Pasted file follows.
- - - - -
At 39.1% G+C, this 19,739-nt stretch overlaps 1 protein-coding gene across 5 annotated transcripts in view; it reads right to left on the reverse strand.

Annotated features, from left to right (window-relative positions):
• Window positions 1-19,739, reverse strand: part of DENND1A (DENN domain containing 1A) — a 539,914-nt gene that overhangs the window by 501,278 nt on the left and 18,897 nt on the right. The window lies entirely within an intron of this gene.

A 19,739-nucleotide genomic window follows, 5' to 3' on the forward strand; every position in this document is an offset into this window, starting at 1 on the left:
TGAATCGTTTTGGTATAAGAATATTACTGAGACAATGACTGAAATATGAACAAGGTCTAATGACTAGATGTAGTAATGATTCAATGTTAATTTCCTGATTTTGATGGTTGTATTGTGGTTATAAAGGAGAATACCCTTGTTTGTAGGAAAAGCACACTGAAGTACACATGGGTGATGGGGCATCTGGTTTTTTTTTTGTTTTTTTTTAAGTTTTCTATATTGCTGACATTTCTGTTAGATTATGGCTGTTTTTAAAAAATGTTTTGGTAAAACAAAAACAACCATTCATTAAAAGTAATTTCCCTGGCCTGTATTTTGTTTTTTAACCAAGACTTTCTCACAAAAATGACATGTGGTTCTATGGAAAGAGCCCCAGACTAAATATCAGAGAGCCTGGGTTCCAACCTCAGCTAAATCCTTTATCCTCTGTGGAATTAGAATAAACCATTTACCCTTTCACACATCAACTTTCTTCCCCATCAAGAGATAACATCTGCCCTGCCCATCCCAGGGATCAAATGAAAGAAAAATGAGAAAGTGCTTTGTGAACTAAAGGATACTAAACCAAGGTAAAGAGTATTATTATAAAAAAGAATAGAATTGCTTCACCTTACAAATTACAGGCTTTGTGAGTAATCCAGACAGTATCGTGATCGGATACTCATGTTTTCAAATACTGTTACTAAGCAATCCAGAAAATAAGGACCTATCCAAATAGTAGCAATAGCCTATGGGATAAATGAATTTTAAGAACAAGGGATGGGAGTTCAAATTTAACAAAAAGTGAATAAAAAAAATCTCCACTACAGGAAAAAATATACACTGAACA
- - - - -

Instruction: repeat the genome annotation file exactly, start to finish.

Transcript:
At 39.1% G+C, this 19,739-nt stretch overlaps 1 protein-coding gene across 5 annotated transcripts in view; it reads right to left on the reverse strand.

Annotated features, from left to right (window-relative positions):
• Window positions 1-19,739, reverse strand: part of DENND1A (DENN domain containing 1A) — a 539,914-nt gene that overhangs the window by 501,278 nt on the left and 18,897 nt on the right. The window lies entirely within an intron of this gene.

A 19,739-nucleotide genomic window follows, 5' to 3' on the forward strand; every position in this document is an offset into this window, starting at 1 on the left:
TGAATCGTTTTGGTATAAGAATATTACTGAGACAATGACTGAAATATGAACAAGGTCTAATGACTAGATGTAGTAATGATTCAATGTTAATTTCCTGATTTTGATGGTTGTATTGTGGTTATAAAGGAGAATACCCTTGTTTGTAGGAAAAGCACACTGAAGTACACATGGGTGATGGGGCATCTGGTTTTTTTTTTGTTTTTTTTTAAGTTTTCTATATTGCTGACATTTCTGTTAGATTATGGCTGTTTTTAAAAAATGTTTTGGTAAAACAAAAACAACCATTCATTAAAAGTAATTTCCCTGGCCTGTATTTTGTTTTTTAACCAAGACTTTCTCACAAAAATGACATGTGGTTCTATGGAAAGAGCCCCAGACTAAATATCAGAGAGCCTGGGTTCCAACCTCAGCTAAATCCTTTATCCTCTGTGGAATTAGAATAAACCATTTACCCTTTCACACATCAACTTTCTTCCCCATCAAGAGATAACATCTGCCCTGCCCATCCCAGGGATCAAATGAAAGAAAAATGAGAAAGTGCTTTGTGAACTAAAGGATACTAAACCAAGGTAAAGAGTATTATTATAAAAAAGAATAGAATTGCTTCACCTTACAAATTACAGGCTTTGTGAGTAATCCAGACAGTATCGTGATCGGATACTCATGTTTTCAAATACTGTTACTAAGCAATCCAGAAAATAAGGACCTATCCAAATAGTAGCAATAGCCTATGGGATAAATGAATTTTAAGAACAAGGGATGGGAGTTCAAATTTAACAAAAAGTGAATAAAAAAAATCTCCACTACAGGAAAAAATATACACTGAACA